It seems these Circles include 3 “C’s”.  Carry-on, Cope, Continue – life after death.  The first is how we ‘Carry-On’ after a loss.  This is the basic and immediate reactions upon hearing or seeing a traumatic event.  By sharing where we were when we got the news, or the parts of the incident that have left images, the burden is lifted.  There is wisdom in survival.  Talking about these pieces helps everyone in Circle feel more connected and have a bit more understanding.  Some traumatic deaths, homicide and suicide, really leave gaps in understanding.  Getting understanding from others helps.  Especially when, collectively we don’t understand “how could someone . . .” or “why” something happened, getting more understanding helps with areas where there is none.  Circles reinforce the first C- to Carry-On.

The second C is Cope.  When you speak about the impact of an incident, you get to relate your own individual impact and experience.  This allows each person a chance to be heard by everyone.  To be listened to is to be validated.  To listen builds empathy.  The action of ‘coping’ is heard within each story of how you are impacted.  We share what we are left to cope with, releasing the burden that we are doing that alone, because others listening to this, helps us.  We are wired for connection, empathy is a powerful tool in humanity.  Circles bring this forward.

The final C is Continue.  How do we Continue on after trauma, how do we find life after death.  For some these C’s could take years, or they could be spiral experiences that you move through again and again.  In Circle, people exchange their experiences in finding hope and resiliency.  This happens in the reflection part of the story or the taking action phase of the Circle.  Finding hope and resiliency are important stages to remind us the story we tell ourselves is as important as the experience.  You plant seeds of hope when you ask each person to share about their resiliency or their ‘post traumatic growth’.  Wisdom is really apparent at this stage.  The sense of hope is compounded by the fact people just shared some really, heavy stuff (the incident, the impact).  The ability to ‘Continue’ is reinforced by the sense that we are all in this together.  We all experienced this traumatic event, we all have different parts, yet together we can move ahead in COMMUNITY.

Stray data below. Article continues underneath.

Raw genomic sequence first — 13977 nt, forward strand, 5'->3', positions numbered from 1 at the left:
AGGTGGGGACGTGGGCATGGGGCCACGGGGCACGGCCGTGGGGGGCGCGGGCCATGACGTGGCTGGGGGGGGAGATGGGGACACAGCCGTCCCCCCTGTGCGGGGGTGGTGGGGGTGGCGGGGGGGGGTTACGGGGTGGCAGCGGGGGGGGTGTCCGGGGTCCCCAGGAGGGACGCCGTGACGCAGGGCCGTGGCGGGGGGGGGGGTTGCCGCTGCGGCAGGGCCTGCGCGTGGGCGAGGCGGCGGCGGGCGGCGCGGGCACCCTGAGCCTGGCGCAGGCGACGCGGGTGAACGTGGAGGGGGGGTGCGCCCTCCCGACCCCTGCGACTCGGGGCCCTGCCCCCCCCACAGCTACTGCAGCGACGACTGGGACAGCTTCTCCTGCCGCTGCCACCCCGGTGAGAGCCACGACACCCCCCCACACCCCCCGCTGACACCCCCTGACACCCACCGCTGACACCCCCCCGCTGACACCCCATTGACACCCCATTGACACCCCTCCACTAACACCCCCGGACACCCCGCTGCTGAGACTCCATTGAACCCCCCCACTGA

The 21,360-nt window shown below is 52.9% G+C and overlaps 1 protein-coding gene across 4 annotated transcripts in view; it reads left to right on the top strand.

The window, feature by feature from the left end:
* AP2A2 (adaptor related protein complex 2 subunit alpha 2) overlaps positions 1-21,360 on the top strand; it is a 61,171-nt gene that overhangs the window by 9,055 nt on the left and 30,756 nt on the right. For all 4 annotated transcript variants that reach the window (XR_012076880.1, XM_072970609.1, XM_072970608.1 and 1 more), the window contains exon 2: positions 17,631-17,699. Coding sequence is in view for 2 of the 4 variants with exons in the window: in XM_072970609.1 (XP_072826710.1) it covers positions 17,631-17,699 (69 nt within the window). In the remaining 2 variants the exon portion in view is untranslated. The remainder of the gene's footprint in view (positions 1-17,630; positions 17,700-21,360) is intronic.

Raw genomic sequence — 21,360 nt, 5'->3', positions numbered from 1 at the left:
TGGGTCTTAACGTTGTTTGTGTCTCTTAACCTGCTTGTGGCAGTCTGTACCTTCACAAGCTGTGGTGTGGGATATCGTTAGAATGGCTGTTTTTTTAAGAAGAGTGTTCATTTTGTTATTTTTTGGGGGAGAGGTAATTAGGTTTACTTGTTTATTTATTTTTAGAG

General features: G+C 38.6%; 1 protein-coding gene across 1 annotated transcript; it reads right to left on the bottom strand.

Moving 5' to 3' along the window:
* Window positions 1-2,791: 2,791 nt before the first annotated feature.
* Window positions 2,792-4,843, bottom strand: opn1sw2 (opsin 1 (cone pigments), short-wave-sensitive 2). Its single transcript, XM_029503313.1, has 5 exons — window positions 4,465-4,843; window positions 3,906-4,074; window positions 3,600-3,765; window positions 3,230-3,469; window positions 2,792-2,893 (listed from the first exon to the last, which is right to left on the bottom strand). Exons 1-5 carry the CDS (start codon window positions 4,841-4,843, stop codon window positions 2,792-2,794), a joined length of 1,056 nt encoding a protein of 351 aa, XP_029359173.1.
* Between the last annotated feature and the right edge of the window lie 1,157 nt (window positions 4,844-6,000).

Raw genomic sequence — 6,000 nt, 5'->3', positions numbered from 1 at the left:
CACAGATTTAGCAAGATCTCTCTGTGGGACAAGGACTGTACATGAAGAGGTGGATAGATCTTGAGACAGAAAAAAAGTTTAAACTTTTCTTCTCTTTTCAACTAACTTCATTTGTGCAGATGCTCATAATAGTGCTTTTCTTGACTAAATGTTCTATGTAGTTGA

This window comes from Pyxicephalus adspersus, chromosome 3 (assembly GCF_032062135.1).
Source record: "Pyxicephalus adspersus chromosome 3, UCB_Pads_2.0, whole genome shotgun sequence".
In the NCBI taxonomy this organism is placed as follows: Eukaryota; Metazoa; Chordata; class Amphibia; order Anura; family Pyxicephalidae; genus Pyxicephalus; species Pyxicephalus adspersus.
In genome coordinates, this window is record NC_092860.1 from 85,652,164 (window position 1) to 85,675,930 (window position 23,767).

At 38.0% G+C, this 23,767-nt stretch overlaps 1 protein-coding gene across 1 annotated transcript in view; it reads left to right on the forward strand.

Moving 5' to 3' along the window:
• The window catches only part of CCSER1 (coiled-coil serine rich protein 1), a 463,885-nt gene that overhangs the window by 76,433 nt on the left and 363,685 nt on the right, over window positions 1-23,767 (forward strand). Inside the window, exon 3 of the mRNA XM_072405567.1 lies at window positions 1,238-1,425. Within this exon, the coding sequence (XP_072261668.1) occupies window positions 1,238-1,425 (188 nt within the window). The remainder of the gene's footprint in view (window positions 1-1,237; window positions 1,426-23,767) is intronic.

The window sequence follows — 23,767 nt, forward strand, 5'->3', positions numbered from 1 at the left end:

Restorative Justice stakeholders discuss program experience.

 Valentine’s Day 2012 was a good one!  Judges, court clerks, law enforcement, social workers, fellow nonprofit providers, clergy, attorney’s and victim advocates attended a stakeholder meeting hosted by SCVRJP.  (New website launched today – check it out!)

The panel speakers came from a variety of backgrounds and experiences with Restorative Justice.

Randy shared the experience of losing his daughter, after a drunk driver, only a month older, caused a crash that took her life.  We reached out to Randy, and only after his own reckless driving, and deferred prosecution, did he engage with SCVRJP.  He now continues to volunteer, continues to share the gut wrenching and painful story of life without Alyssa.

Mark, a probation agent, explained his interaction with Restorative Justice.  He provided a case example, where the former “all american-kid” with no record caused a traffic fatality.  The young man, the former all-american, still volunteers telling his story.  The agent verified the work and outcomes of Restorative Justice.